(McKennan Reef is already controlled by China. And it supposedly has a 12 nautical mile territorial sea, which covers the Julian Felipe Reef. But, even if McKennan Reef is under China’s control, it is within the Kalayaan Island Group and therefore the Philippines claims that it is part of its territory.)
“Kaya, yung territorial sea na yun, kahit umaabot siya sa Julian Felipe Reef, ibig sabihin nun, atin pa rin yung Julian Felipe Reef kasi atin yung McKennan Reef.”
(That’s why, that territorial sea reaching Julian Felipe Reef means the Julian Felipe Reef is ours because McKennan Reef is also ours.)
As to the issue of “possession” of the reef, as mentioned also by Roque, Batongbacal said no country for now has that in the legal and technical sense of the word.
Nonetheless, the Department of Foreign Affairs and the National Task Force for the West Philippine Sea have been consistent in asserting that the reef is within the country’s EEZ and that it is part of the Kalayaan Group of Islands, noted Batongbacal.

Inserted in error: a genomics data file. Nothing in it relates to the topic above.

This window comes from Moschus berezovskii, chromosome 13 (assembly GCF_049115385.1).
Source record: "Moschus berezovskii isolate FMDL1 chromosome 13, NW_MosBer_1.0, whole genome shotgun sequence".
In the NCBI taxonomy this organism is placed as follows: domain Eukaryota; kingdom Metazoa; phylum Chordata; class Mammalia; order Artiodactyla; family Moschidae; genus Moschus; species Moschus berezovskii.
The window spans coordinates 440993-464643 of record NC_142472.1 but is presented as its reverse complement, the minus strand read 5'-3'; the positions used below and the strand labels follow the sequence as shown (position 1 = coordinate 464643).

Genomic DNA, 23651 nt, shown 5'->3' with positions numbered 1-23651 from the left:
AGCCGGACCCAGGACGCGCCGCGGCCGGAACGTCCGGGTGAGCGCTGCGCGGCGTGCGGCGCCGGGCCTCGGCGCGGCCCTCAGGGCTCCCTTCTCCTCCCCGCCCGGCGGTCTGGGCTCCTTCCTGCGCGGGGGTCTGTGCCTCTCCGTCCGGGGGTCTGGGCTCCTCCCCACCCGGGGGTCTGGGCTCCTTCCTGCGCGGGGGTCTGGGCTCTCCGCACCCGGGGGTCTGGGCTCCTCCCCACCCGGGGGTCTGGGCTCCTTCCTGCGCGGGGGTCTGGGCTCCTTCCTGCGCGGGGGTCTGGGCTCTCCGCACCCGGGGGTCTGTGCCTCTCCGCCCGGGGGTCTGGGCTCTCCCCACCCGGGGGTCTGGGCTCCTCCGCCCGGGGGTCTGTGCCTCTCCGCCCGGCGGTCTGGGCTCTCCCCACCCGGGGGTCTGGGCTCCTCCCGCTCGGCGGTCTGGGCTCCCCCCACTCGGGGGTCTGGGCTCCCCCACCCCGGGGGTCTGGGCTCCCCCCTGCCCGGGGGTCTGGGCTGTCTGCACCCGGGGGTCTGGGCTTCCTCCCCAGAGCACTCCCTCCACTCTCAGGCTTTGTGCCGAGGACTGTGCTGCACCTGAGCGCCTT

“Parte (ang Julian Felipe Reef) ng Pilipinas, base sa ating mga batas - PD 1596 - dahil nasa loob siya ng Kalayaan Island Group. Tapos, kahit i-assume mo na hindi siya parte ng Pilipinas dahil hindi pa naman defined yung territorial sea ng Julian Felipe Reef…, it would still be part of our exclusive economic zone. So, kumbaga, in either case, sa atin po yun,” he said.
(The Julian Felipe Reef is part of the Philippines, based on our law, the Presidential Decree 1596, which says it’s part of the Kalayaan Island Group. Although, even if you assume that it’s not part of the Philippines because the territorial sea for Julian Felipe Reef has not yet been defined…, it would still be part our exclusive economic zone. So, in either case, that’s ours.)